The Broadway paradox

About 12 years ago, despite living in Los Angeles, I decided to start seeing more theater in New York City. (Yes, there is also theater in LA; no, it’s not the same.) Up until then, I had seen NYC theater occa­sion­ally and enjoyed it. Why not see it more often, and enjoy it more often?

Or so I reasoned. The reality was different.

Before each visit, I would buy tickets to three or four of what seemed to be the best-reviewed shows, based on my aggre­gate impres­sion from NYC-based reviewers. (Tickets were never cheap, but solo theater­going is a favor­able economic strat­agem, because shows always end up with isolated seats near the front that are other­wise diffi­cult to sell.) I saw all kinds of shows: main­line Broadway, weird off-Broadway, drama, comedy, musical, etc.

Most, I hated. The rest, I found boring and mediocre.

You may be wondering, as I did at that point: had I deluded myself about my interest in theater? In the late ’90s I had seen the orig­inal produc­tion of Hedwig and the Angry Inch. It was memo­rable because the produc­tion was scruffy and bare-bones, yet everyone in the theater—including me—was trans­fixed by what was unfolding onstage. I didn’t expect every theater expe­ri­ence to be like that. But I had hoped that I could—maybe some­times?—revisit that sense of trans­port.

The evidence suggested other­wise, however. After a few years, I discon­tinued my NYC theater­going on the grounds that it was far too expen­sive for the results gener­ated. I concluded that my expec­ta­tions were, on some level, unrea­son­able.

Recently I was recon­sid­ering this conclu­sion while reading Uneasy Stages, a collec­tion of theater reviews by John Simon. I didn’t know Simon’s work before. But I real­ized I had (albeit too late) found the critic I should’ve been heeding years ago: Simon hated every­thing too.

True, bad reviews make for more enter­taining reading than good ones.* Simon’s writing is lacer­ating, tart, and witty. (These partic­ular reviews were written between 1963 and 1973, so unfor­tu­nately they also include casual moments of sexism, homo­phobia, and racism.) Perhaps need­less to say, Simon was never a favorite of the NYC theater commu­nity. As a critic, clearly he felt his loyal­ties should remain with the theater­goer, whose time and money were at risk. (Compare, say, critic Terry Teachout, who is himself a play­wright, and whose reviews are relent­lessly—in hind­sight, mislead­ingly—posi­tive.)

Still, none of it would work if Simon came across as a bratty, dissat­is­fied tourist. On the contrary, he cred­ibly presents himself as a disap­pointed opti­mist: someone who wants theater to be wonderful because he knows that it can be. And then reality intrudes.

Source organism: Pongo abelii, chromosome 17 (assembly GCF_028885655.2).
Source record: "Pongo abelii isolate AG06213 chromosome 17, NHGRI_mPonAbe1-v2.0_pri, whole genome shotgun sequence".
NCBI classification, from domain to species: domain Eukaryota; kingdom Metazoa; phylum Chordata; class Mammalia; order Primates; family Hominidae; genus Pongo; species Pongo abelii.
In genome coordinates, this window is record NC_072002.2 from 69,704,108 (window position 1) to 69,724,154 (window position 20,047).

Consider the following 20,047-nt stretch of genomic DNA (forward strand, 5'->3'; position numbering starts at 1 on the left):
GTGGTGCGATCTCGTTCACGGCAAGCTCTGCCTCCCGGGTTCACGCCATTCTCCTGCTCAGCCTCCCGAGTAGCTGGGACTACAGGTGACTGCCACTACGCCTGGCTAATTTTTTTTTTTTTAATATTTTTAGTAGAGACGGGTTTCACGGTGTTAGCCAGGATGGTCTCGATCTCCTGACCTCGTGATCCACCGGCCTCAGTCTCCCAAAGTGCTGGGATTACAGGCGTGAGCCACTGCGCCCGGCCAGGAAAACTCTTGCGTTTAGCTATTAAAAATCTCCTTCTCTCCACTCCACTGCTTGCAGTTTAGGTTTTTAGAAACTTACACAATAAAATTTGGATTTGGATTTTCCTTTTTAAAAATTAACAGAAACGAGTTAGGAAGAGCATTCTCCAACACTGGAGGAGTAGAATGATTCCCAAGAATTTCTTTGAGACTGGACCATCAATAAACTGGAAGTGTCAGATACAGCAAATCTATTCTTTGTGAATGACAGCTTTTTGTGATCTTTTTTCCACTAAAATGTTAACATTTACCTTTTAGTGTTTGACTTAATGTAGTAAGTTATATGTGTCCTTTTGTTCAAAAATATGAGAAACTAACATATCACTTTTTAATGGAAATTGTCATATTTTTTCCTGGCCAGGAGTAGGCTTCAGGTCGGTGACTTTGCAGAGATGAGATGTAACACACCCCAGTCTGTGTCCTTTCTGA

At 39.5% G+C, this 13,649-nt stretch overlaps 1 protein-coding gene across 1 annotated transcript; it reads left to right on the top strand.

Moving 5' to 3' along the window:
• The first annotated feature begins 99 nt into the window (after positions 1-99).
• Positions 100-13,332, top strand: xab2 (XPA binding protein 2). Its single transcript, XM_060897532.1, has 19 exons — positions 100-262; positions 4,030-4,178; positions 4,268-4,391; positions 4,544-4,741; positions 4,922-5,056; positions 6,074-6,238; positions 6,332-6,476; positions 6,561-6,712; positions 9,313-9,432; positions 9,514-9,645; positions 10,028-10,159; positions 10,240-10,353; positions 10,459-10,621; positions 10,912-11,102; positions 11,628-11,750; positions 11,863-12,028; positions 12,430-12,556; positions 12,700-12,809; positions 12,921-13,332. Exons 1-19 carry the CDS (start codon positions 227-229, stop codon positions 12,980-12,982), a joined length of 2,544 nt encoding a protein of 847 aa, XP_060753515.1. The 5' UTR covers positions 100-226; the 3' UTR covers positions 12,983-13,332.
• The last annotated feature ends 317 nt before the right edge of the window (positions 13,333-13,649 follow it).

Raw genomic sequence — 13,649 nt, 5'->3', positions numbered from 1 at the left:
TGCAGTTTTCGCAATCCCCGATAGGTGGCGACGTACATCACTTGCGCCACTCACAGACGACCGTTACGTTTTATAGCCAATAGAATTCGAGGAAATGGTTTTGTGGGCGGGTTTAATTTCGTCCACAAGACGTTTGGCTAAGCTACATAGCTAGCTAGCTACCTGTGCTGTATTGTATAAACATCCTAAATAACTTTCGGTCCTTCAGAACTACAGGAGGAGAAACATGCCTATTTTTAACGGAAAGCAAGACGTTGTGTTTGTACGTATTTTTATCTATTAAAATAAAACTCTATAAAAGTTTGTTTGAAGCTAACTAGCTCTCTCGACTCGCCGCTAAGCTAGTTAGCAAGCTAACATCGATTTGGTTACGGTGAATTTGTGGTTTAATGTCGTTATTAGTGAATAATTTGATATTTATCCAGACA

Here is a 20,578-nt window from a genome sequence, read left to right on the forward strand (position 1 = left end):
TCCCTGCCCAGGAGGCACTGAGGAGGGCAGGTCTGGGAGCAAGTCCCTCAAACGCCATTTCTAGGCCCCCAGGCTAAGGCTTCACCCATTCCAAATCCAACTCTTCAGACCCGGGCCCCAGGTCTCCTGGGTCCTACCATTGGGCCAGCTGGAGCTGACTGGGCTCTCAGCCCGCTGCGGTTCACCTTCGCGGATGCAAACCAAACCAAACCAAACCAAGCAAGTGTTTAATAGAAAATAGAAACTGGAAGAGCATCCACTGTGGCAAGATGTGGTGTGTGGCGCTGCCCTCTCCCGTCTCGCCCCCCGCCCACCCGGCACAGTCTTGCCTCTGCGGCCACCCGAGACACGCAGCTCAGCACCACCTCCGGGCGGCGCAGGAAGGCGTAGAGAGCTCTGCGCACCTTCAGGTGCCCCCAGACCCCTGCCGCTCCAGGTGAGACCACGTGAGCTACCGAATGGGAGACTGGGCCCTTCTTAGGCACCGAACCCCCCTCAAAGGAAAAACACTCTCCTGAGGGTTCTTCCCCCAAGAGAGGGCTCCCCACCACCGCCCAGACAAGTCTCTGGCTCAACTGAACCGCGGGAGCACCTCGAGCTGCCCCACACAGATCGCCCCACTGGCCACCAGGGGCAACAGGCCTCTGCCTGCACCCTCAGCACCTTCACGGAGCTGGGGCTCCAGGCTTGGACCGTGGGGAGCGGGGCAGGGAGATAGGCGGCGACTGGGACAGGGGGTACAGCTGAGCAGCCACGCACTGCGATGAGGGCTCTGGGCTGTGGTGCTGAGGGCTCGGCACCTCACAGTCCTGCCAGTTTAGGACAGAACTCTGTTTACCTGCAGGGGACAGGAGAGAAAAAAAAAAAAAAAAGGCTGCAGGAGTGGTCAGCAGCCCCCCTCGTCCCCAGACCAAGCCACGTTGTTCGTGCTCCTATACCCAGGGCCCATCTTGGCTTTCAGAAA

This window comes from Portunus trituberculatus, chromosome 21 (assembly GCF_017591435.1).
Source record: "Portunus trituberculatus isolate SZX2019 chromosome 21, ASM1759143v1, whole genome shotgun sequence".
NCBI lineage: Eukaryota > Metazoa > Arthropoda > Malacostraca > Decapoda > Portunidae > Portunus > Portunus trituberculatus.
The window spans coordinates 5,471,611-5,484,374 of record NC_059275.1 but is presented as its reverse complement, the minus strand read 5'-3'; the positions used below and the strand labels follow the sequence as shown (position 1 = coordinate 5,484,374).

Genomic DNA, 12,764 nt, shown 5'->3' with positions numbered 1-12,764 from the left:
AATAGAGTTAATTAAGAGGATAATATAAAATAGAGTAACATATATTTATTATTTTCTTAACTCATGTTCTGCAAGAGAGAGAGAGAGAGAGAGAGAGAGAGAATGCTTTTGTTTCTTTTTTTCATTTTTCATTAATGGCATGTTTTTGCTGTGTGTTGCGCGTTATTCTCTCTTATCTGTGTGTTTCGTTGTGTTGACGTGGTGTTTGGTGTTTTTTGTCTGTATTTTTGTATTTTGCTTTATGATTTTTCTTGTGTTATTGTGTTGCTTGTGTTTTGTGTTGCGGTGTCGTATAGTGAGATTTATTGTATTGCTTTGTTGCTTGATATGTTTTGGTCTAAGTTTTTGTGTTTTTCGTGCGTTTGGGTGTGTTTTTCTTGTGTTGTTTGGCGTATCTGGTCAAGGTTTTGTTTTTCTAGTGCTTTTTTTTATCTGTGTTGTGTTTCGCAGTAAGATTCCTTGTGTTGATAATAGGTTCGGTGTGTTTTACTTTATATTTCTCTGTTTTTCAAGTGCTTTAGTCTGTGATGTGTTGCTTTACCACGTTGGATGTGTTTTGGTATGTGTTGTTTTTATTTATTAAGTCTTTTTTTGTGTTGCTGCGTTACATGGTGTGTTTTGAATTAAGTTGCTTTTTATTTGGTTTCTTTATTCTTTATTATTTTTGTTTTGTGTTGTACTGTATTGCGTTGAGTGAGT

Reading Simon’s reviews from 50 years ago, it was inter­esting to notice how little had seem­ingly changed. Even in shows Simon hated (= most of them) he acknowl­edges that many elements were top-notch (= lighting, costumes, staging, certain perfor­mances). Despite this, the soufflé still collapses.

Too often, this was also my expe­ri­ence in the audi­ence. It was apparent that I was expe­ri­encing the work of the most accom­plished theatrical artists and crafts­people in the world. The ingre­di­ents were wonderful. But the result was inert.

I’m sure I’m not the first person to notice this disjunc­tion between inputs and outputs. Let’s call it the Broadway paradox. Why should it be true? I suppose it works like this: compared to the number of people who aspire to be theater profes­sionals, Broadway employs a rela­tively small number. So there is intense national compe­ti­tion for these jobs, and Broadway at large can afford to employ only the best.

But the forces that make a show successful as an economic entity are completely different. Broadway shows can only be prof­itable over a rela­tively long run, and for that reason, these shows can’t afford to alienate the parade of tourists and other casual theater­goers.

Taken together, you have a situ­a­tion where the most talented people are pledging their skills to produc­tions that are, by and large, designed to mini­mize artistic (and hence finan­cial) risk. In turn, maybe artis­ti­cally trans­porting theater—like the kind I sought—turns out to be more of a lucky side effect than an inten­tional result.

Of course, having noticed this paradox, one detects versions of it else­where. For instance, as a law student, it was apparent that the most promising grad­u­ates are strongly funneled toward the immense law firms who feast on areas of legal prac­tice that are hugely prof­itable but, by most insider accounts, extremely boring. Or in soft­ware, the best engi­neers are recruited by tech compa­nies who primarily make their money by selling adver­tising designed to exploit the vulner­able. (I wish we had a John Simon to write pieces about the tech industry, where tough jour­nal­istic scrutiny is almost nonex­is­tent.)